It was a wind-swept rainy day in New York City. I was hungry, and I had time to kill. My brother-in-law and I decided to check out the world-famous Shake Shack—the original one, near Manhattan’s famed Flatiron Building.
I went with the classic Shack Burger—a quarter-pound patty (cooked medium by default) with American cheese, lettuce, tomato, and “shack sauce.” The rain reduced the infamous long wait time to just a few minutes. On a beautiful spring day, I’d have no complaints that Shake Shack’s only tables were outside. Today, however, we soon found ourselves under a Credit Suisse alcove across the street.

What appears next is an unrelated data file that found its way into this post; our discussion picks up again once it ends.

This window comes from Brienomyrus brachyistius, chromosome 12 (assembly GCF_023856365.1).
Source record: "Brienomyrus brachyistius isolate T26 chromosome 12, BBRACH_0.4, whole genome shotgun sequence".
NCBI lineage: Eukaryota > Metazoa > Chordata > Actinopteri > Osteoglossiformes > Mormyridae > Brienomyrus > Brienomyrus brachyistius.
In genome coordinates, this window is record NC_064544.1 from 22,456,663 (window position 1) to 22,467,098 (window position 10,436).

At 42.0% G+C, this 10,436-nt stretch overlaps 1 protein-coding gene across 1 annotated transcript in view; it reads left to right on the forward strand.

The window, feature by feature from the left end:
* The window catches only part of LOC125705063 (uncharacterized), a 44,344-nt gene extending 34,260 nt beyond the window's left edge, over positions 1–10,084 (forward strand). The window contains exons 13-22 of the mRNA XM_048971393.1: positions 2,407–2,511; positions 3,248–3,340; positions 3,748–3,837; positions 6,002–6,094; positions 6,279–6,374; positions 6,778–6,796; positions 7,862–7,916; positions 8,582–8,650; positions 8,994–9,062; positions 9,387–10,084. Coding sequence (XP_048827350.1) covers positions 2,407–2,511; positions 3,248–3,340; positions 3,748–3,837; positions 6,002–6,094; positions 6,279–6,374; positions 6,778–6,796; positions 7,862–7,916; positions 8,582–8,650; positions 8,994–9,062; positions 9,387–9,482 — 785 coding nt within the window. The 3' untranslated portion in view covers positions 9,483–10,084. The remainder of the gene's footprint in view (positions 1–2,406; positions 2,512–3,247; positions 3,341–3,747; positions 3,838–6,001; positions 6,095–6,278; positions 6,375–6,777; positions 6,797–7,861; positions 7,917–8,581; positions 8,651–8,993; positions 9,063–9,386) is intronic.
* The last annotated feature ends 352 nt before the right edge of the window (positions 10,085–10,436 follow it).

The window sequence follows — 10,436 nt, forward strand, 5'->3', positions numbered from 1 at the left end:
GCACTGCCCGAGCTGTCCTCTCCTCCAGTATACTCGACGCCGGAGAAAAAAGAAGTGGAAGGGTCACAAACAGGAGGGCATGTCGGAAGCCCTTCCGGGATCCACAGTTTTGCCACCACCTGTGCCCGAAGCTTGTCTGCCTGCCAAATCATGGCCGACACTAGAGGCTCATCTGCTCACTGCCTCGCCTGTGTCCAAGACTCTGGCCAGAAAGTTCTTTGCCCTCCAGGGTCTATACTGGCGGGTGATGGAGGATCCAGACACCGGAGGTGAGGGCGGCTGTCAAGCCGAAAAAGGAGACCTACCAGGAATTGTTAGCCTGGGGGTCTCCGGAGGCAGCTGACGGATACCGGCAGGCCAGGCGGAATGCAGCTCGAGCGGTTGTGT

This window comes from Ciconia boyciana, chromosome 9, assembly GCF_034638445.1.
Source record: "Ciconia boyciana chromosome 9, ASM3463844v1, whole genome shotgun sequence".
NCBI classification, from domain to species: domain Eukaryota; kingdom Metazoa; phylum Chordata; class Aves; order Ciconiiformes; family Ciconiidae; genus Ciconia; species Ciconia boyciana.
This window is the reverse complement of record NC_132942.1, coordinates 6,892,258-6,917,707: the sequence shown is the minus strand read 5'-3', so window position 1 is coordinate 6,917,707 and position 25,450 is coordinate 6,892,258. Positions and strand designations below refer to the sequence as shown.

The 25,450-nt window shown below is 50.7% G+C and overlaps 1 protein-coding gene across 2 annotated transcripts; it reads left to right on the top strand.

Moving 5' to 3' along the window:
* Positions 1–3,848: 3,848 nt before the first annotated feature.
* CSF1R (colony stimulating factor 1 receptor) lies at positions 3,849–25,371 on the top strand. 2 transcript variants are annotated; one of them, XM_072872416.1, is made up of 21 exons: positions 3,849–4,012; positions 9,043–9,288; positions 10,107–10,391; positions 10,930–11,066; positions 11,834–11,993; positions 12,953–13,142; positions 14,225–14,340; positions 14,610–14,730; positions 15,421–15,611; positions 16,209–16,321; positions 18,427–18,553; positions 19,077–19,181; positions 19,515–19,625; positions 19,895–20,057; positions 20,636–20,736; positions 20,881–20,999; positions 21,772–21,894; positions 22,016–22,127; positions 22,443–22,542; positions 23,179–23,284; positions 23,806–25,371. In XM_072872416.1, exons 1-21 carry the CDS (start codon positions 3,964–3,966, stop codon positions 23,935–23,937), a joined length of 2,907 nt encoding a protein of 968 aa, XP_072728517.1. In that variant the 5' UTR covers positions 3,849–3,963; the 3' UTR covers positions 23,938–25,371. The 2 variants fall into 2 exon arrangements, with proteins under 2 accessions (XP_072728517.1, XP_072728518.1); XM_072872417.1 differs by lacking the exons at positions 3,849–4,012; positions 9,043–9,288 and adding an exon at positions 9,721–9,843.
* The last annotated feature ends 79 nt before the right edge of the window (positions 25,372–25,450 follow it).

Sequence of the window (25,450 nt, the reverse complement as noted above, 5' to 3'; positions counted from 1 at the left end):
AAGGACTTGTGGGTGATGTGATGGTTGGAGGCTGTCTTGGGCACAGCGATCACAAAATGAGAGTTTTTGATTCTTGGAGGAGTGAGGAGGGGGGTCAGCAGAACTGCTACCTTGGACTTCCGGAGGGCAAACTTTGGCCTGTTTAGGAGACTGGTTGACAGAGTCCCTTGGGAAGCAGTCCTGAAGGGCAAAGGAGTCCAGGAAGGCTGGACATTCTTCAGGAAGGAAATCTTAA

The order of the build was standard: burger, cheese, tomato, lettuce, and sauce. The juices of the burger bled into the grilled potato bun, softening it. The tomato and lettuce were crisp and fresh—definitely cut that day. The sauce was interesting. I was expecting Big Mac-esque special sauce, but I was pleasantly surprised: It was sweet and tangy—maybe a bit too watery—reminiscent of diluted barbecue sauce mixed with teriyaki. The patty itself—more like a slab of ground beef, actually—was very good.
Despite eating the burger under cover in a downpour, I thoroughly enjoyed it. I’d like to give it another spin on a sunny day, to take in the atmosphere with a big crowd. I hear that in the summertime, the wait can be 45 minutes for a burger. I can see why.
My rating: 4 out of 5.